Jeff's Guide to Cable Cutting - Episode 2
There have been several developments since my first installment in this series.
Comcast jacked up our internet rate so I had to drop to a slightly lower data tier to get below $65 a month. Apparently they no longer offer promotions unless you buy some kind of cable from them. Well I've already taken their former cable wire to use for my central antenna so I'm not going to undo all of that work. I called AT&T about Uverse and pricing is worse than Comcast. 3 MBPS costs $29, 6 MBPS costs $39 and 12 MBPS costs $49. On Comcast, I'm getting 24 MBPS for $65 so for now we stick with Comcast, especially in light of the poor reliability of Uverse when you're more than 2500 feet from the fiber cabinet. And yes, our house is more than 2500 feet from At&t's closest fiber cabinet.
Mohu Sky Antenna...
Last Wednesday, every channel went pixelated during the wind storm so I ordered a better antenna online. Yesterday I got my Mohu Sky HDTV antenna deliverd from Amazon. We can now get CBET channel 9 from Windsor. I've moved the outdoor antenna to the southeast corner of the house in the hope of putting it closer to the weaker signals and this, along with the Mohu sky has worked. I had plans to put it above the roof line but as an intermediate step, I put it on exposed wood between the first and second floors. Seems good enough for now. Time will tell.
This is more of a work in progress. I picked up a HDhomerun dual box and it worked well... until I hooked up the Mohu Sky antenna. So I've got some debugging to do but we should soon have full OTA DVR capabiity, driving the last nail in Comcast's coffin. There is a $20 a year TV guide subscription that might prove unnecessary because I can set recordings via TitanTV's web interface. I can even set DVR recordings remotely from my iPad and iPhone. Isn't this one of the things Xfinity, Dish and Uverse try to sell you? I look forward to getting my RF setup debugged so I can get Eyetv/HDhomerun back up and running. There isn't a lot on I want to record that isn't already on Hulu but I'd like to have that stuff fixed before Thanksgiving.
Update 1: I got the DVR working again. While all the tvs in the house could handle the signal level put out by the leftover Comcast amplifier, it seems the DVR could not. First I connected the old RadioShack antenna to the DVR and it got everything but channels 9 and 38 so I knew something was amiss with the wiring. I replaced a 40 foot run of RG6 thinking it was defective but alas still no signal. Just for grins I bypassed the old Comcast signal amplfier and everything is now working on all TVs with just the signal put out by the Mohu Sky amplifier. I needed the Comcast amp back when I had the $30 Radio Shack antenna. Now it just gets in the way. Oh well, one less brick to leave plugged in.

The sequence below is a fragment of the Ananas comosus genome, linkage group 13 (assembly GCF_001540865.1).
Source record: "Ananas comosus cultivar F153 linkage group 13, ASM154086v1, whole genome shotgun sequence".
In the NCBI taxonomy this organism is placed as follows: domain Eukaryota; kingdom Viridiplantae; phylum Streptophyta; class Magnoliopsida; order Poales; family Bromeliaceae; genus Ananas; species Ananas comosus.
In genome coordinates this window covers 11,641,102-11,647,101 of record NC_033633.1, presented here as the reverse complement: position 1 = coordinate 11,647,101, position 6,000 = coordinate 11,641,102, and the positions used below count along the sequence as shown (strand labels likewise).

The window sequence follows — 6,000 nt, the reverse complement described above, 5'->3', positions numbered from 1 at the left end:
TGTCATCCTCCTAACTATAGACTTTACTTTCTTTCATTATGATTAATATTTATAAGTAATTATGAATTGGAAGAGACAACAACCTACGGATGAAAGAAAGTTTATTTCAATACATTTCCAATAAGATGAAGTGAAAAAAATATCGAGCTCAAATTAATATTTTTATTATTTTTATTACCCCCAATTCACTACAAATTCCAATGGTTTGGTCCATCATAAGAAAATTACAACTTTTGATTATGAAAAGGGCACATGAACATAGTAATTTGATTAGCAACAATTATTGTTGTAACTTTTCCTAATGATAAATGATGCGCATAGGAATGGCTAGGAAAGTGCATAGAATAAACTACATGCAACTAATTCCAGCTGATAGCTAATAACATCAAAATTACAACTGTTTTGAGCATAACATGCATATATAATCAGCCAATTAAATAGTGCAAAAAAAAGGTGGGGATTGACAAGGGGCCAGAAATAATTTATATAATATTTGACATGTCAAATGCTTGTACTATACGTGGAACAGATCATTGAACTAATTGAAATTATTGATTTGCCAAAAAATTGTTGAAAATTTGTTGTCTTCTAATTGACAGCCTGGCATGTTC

My wife saw an ad on TV for Rabbit TV. It sounds like a good deal for 10 bucks. Well it is and it isn't. First of all, you get nothing with Rabbit TV you wouldn't get for free anyway. The only thing Rabbit TV does is "aggregate" free stuff into a single user interface. Plex already does this so I see no reason to take on a $10 a year subscription for Rabbit TV.
Update 1: Still I think the Rabbit folks are on to something. Watching TV on the internet needs to be dirt simple. Push a big up or down button and that's it. There's no big up or down buttons to jump back and forth from Hulu to PBS.org to Crackle. At least not yet.
Update 2: DVR Software: I mentioned TitanTV in this post and I think it's time to explain a bit about cable cutting software. First there's TitanTV which puts up a local program guide in your browser or in one of their iOS or Android apps. Secondly there's TvFool.com which puts up a graph that shows signal strength for your area. Lastly there's some sort of DVR software. On my Mac, I use Elegato EyeTV. EyeTV can use a number of hardware tuners but the one I've picked is HDHomerun. TitanTV allows me to schedule recordings from the browser or their mobile apps as long as I've left my EyeTV software running on my Mac. One down side to EyeTV is activation. One down side of TitanTV is the need to create an account. The last 2 things I need right now are more software DRM key numbers to think about and yet another in a long line of internet accounts, but it's worth it to have almost free DVR service. EyeTV came with my $99 HDhomerun so you could say it was free rather than paying the $79 retail price.
Careful about HDhomerun. The one you want is HDhomerun dual or the soon to be released (December 2013) HDhomerun dual with transcoding ($169). HDhomerun Prime ($199) is for those who are sick of Comcast's box but don't mind paying $10 a month for a cable card so they can receive EVERY SINGLE CHANNEL. Yes, that's right. An important part of our cable cutting decision was Comcast's ill-advised move to encrypt EVERYTHING so that all those clear QAM TVs no longer work.
This is really what started pushing us to cable cutting. When we first got cable, it "just worked." Any TV could receive any channel (other than pay channels) and there was no box rental to deal with. And reliability was much better in those days when blocking a channel meant Comcast installed a notch filter at the pole. Nowadays Comcast, and other providers as well are encrypting everything. Another major factor is the power consumption of their box. The DVR box provided by Comcast consumes the second highest power in the home after air conditioning. Yes it's that bad. So a Mac mini running EyeTV is FAR more efficient than Comcast's box ever was. I could probably talk myself into allowing one of Comcast's "mini" boxes back in our house but they require us to get the big power hungry DVR box just to get a discount on internet. Not worth it in my opinion.